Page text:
In this first volume, we see that humanity lives in a fortified city hundreds of meters above the earth’s surface. We see stylish suits and guns, as well as an AI-powered room that can deliver anything from food blocks to newly constructed suits in a matter of minutes to its owner.
On the other hand, we also see Minami and his buddies from the reserved units buying fresh ingredients at a traditional market, shopping for some clothes in a brick-and-mortar store, and cooking regular food using the same cookware in our kitchen. For the first volume of a new series, this is a totally decent world build.
Why you should skip Blackguard
1. Focus more on the characters instead of the plot
As mentioned earlier, it’s nice that the story features a flawed character rather than the usual quiet, calm and strong man role. Unfortunately, this first volume spends so much time talking about Minami’s suicidal tendencies that the story doesn’t actually move anywhere at all.
Sure, there are characters who exhibit some questionable behavior that may affect the story as a whole later, but for the majority of this first volume, we’re stuck reading about how Minami deals with his illness.
It starts to feel like the story is more of a drama featuring a troubled main character living in a dystopian future, rather than a thriller/thriller featuring a flawed main character who is initially set. There’s nothing wrong with the character-driven story, but at this point the author doesn’t seem to really know where the story is supposed to go.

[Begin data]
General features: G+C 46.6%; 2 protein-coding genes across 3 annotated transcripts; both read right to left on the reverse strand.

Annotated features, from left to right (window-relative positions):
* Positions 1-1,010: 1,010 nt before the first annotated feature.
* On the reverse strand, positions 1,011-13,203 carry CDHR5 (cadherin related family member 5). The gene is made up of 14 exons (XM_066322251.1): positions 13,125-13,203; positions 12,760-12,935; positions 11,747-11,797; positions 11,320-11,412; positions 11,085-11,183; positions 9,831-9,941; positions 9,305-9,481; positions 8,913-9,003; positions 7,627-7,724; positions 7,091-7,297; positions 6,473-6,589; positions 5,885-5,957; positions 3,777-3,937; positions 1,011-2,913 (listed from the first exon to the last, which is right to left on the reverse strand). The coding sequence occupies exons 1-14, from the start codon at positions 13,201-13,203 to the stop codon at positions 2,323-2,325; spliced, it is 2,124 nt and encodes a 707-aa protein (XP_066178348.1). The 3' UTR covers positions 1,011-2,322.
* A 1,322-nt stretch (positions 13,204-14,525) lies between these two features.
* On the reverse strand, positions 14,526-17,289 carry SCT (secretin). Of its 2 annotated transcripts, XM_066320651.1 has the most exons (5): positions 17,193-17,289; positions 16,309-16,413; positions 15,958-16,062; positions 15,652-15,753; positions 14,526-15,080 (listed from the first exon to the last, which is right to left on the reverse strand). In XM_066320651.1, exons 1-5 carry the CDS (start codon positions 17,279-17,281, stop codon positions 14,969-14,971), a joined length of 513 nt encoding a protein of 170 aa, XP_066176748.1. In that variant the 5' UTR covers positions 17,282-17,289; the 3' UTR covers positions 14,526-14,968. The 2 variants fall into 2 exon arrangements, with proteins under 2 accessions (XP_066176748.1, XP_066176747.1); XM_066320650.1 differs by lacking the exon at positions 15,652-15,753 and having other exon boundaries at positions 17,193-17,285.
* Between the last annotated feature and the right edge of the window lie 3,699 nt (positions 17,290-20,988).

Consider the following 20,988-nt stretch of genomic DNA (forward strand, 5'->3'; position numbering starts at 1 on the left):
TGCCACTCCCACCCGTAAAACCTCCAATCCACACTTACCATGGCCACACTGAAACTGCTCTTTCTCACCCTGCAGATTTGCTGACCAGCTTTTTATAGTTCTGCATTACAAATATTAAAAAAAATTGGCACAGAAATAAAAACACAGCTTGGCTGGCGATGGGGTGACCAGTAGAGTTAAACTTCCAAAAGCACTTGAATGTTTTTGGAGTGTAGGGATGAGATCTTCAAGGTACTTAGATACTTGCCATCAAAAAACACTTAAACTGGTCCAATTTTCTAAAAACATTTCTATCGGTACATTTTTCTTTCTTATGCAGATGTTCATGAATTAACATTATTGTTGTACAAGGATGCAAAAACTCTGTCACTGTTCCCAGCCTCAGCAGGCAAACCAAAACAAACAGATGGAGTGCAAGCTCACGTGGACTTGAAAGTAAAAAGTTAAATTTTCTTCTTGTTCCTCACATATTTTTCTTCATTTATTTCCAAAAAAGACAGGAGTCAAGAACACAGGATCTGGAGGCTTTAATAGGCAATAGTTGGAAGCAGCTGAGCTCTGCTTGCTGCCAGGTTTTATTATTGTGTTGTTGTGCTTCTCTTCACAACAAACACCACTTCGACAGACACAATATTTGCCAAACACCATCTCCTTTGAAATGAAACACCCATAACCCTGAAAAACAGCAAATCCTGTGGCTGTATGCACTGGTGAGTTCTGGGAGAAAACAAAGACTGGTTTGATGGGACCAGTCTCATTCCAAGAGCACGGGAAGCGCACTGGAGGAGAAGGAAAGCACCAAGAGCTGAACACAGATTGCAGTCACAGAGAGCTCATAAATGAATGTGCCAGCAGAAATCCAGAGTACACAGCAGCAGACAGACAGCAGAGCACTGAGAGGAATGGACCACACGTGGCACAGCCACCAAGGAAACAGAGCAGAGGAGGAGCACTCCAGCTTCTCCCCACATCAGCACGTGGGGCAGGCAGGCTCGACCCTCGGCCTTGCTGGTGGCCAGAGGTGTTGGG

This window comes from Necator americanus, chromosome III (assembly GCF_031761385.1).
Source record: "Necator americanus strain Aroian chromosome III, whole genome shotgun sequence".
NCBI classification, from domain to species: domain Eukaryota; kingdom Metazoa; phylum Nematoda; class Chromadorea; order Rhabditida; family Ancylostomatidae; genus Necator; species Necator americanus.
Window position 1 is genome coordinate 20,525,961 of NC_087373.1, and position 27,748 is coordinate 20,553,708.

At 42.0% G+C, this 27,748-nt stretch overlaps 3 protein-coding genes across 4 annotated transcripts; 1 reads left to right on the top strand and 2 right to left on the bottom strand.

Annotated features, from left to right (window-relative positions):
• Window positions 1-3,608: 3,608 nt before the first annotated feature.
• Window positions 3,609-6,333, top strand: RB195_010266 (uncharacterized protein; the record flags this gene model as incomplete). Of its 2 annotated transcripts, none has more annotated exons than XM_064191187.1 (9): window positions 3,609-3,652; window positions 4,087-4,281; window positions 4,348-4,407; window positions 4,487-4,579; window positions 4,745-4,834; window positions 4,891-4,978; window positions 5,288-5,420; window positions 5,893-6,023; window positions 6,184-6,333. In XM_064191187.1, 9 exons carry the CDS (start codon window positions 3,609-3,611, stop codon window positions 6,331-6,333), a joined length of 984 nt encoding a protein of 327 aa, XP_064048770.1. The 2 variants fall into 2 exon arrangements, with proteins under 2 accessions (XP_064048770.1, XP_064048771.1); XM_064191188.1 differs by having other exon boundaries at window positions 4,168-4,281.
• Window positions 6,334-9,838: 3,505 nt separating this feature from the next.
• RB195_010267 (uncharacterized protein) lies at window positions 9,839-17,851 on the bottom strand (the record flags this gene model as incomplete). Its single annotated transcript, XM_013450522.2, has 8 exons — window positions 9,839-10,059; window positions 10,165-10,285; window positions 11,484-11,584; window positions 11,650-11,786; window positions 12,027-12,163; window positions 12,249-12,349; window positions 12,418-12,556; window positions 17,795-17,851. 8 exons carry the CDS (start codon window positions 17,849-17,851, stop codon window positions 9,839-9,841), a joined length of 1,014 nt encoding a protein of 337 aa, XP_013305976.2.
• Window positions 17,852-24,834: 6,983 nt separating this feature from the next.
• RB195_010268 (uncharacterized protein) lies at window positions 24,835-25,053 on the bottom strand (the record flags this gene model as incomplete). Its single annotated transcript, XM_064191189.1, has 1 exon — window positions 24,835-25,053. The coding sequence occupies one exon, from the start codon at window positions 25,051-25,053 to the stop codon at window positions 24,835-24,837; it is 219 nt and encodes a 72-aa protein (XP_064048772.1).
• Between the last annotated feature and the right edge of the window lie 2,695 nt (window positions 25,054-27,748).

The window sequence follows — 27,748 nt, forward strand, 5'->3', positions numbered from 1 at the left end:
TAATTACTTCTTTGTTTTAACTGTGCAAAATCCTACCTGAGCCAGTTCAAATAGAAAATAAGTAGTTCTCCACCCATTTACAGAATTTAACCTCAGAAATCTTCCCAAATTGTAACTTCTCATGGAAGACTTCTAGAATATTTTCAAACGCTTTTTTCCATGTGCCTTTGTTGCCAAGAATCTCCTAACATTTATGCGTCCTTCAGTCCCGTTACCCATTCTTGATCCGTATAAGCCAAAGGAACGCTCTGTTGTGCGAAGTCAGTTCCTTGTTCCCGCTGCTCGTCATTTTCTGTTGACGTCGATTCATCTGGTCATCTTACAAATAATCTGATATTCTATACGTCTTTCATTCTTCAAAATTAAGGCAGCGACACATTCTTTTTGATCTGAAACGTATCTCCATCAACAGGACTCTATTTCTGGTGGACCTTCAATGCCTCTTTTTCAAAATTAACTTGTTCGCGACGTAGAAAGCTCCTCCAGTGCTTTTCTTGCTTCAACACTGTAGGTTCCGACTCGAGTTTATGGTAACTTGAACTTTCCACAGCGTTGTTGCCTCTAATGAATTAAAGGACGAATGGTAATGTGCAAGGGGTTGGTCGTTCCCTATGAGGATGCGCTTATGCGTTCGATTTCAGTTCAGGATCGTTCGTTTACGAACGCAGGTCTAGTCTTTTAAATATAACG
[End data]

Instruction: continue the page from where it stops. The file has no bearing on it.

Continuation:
2. Unrefined art
Other than the main character flaw, the other notable difference between Blackguard and other manga similar to it, such as World Trigger, Knights of Sidonia, and Monster #8, is the art. All of those manga have much finer art than Blackguard. To put it mildly, Blackguard has a completely unrefined, artistic style.
Some of the more problematic components are the lack of depth, inaccuracies in perspective, and some errors in anatomical proportions as well. There are many times when characters look like 2D cardboard cutouts, rather than actual humans by mass and size. The lack of shading seems to be the main problem with this.
There are also times when characters’ heads seem too big in relation to their bodies, or limbs seem too short or too small. For this issue, the problem appears to be a combination of the above errors in perspective and anatomical proportions. You can not take it as a personal style, because there are times when these problems do not exist at all. So hopefully the illustrations will improve in subsequent volumes.
There is nothing innovative about the Blackguard premise. You’ll find other series that tell similar stories in a better way, like many of the manga mentioned above. What makes Blackguard interesting is the flawed main character and his battle against monsters and with himself.
However, even the best tool is useless if not used properly. For this reason it is clear that a proper balance is needed between action and drama. Not to mention the problems with the illustrations. It seems that volume 2 will decide whether or not this series is worth your time.
Interested in picking up Blackguard? Or maybe you read this manga? If so, feel free to share your opinion on this topic in the comments section below.